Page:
I am grateful for every single child I’ve had an opportunity to coach. I would emphasize to parents that I didn’t have a degree, but that I was overjoyed to have the privilege of sharing what I’d learned about the writing process as an adult freelancer and home school mom. And I have been.
Most teachers will tell you that they’ve learned more from their students than they’ve taught them. Teaching has made me a much better writer. Here are a few other lessons I’ve learned from these years of tutoring:
(1) If a student can walk into the kitchen and tell their mom the answer to an essay question in a textbook, they will probably lack a little motivation to put much energy into writing the answer. They would step it up for me because I was NOT their mom.
(2) A simple line edit (notes, not actual changes) and a few targeted questions on a kid’s first draft would guarantee not only an improved second draft but a far better next assignment about 85% of the time.
(3) The other 15% of the time, there were other issues at play. One student once handed me a 9-page, single-spaced research paper draft that was two paragraphs (and about 5 sentences) long. He got a near-perfect math score on his SAT, but the world of words was completely alien to him. Other kids had processing disabilities or funky things going on at home that made the hard work of writing even more difficult.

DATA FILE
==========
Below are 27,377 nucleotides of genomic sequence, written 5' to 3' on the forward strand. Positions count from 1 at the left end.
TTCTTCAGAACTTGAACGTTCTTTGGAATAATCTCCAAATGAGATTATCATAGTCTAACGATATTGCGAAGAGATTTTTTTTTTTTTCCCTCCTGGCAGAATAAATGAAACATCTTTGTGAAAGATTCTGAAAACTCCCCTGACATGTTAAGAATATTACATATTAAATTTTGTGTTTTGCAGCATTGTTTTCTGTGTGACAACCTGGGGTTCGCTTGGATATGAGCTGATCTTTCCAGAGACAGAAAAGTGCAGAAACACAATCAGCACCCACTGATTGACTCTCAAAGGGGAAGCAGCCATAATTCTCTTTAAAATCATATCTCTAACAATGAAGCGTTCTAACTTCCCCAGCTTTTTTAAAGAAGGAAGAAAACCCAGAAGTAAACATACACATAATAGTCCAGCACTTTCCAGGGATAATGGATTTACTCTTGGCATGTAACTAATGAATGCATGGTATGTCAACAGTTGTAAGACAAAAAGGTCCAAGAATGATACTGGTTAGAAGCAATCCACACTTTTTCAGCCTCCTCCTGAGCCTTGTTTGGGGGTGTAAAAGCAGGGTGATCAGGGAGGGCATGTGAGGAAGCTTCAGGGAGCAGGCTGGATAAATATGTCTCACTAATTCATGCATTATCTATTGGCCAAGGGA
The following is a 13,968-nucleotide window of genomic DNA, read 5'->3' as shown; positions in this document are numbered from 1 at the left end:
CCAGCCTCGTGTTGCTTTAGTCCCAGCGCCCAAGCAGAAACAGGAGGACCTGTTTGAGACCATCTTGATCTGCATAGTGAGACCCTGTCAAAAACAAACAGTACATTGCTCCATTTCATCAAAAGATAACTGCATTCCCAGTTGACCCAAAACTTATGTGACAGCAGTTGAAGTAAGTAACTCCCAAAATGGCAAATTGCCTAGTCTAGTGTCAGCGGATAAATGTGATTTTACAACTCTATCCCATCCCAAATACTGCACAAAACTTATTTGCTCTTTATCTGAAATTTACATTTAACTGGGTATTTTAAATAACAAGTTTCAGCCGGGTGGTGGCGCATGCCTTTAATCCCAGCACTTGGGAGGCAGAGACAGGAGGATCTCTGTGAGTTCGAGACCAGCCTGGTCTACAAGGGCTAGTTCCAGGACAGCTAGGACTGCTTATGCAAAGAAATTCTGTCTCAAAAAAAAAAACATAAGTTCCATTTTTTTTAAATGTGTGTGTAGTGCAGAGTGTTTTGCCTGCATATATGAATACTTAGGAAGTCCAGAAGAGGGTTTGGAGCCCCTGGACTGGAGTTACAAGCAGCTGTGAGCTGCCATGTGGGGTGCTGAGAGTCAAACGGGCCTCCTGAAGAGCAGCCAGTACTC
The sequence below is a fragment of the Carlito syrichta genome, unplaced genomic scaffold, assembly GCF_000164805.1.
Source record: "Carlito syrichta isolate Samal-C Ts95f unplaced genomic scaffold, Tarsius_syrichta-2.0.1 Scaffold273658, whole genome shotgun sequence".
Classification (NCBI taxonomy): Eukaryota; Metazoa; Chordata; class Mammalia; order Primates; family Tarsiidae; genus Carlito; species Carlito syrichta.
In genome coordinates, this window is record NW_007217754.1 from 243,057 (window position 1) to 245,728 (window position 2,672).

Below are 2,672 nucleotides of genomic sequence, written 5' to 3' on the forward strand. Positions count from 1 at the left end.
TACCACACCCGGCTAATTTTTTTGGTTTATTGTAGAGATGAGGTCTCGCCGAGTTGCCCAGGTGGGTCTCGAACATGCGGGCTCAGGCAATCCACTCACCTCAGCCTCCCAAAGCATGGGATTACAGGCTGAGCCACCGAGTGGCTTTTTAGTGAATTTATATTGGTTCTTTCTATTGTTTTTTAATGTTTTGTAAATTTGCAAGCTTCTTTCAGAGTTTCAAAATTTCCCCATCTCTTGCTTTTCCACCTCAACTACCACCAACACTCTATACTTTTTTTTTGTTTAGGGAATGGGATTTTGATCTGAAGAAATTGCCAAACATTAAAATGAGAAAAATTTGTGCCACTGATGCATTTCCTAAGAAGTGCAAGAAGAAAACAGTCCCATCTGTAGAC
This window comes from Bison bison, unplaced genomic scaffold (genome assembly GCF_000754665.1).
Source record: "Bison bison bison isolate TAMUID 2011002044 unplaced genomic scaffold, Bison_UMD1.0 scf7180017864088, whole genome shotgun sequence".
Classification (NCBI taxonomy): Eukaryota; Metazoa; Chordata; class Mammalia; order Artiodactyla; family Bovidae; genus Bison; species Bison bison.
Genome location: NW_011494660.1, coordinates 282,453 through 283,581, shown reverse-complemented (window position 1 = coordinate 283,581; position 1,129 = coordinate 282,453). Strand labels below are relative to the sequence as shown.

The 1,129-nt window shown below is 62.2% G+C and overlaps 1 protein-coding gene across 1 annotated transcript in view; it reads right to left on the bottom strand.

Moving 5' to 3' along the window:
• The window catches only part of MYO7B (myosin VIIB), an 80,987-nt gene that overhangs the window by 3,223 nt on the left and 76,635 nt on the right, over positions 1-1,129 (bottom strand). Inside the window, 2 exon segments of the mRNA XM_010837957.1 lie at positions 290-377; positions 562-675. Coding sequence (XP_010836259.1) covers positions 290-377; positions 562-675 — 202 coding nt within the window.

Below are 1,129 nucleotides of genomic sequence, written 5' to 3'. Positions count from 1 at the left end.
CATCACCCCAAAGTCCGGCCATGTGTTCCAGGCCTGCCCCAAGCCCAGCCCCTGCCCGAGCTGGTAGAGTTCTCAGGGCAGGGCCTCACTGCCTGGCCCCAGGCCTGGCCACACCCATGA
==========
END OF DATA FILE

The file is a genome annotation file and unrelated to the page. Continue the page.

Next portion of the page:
(4) A few precocious kids insisted on launching every impressive vocabulary word in their arsenal into every assignment. It was not an easy task to convince them that they’d actually sound smarter if they used fewer of these words. I get that this verbal msucle-flexing is an important part of maturing as a communicator, but I felt duty-bound to try to modify these tendencies a bit before they ended up in an English 101 class at college.
(5) I was told by a number of students that I was a very tough “grader”. I wondered if maybe I was a little too tough until I received a packet of reading material from the father of one of my brightest students. He was a professor at a nearby private four-year college, and had made copies of some of the assignments he received in one of his 100-level classes. He blacked out the students names, but wanted me to see the kind of work he was getting from his students. It was pretty terrible stuff, replete with spelling errors, grammar issues and half-baked thoughts. He told me that I needed to stay the course, and that he thought I was a really, really good teacher – good enough to entrust me to prep his own daughter for the rigors of a college classroom.
(6) Everyone has something valuable to say. Everyone! Even if they struggle to get their words onto a piece of paper, there is always something of worth to celebrate in the effort if only we have ears to hear.
Thanks, writing students.
And uh…thanks to you, too, Mrs. Stewart.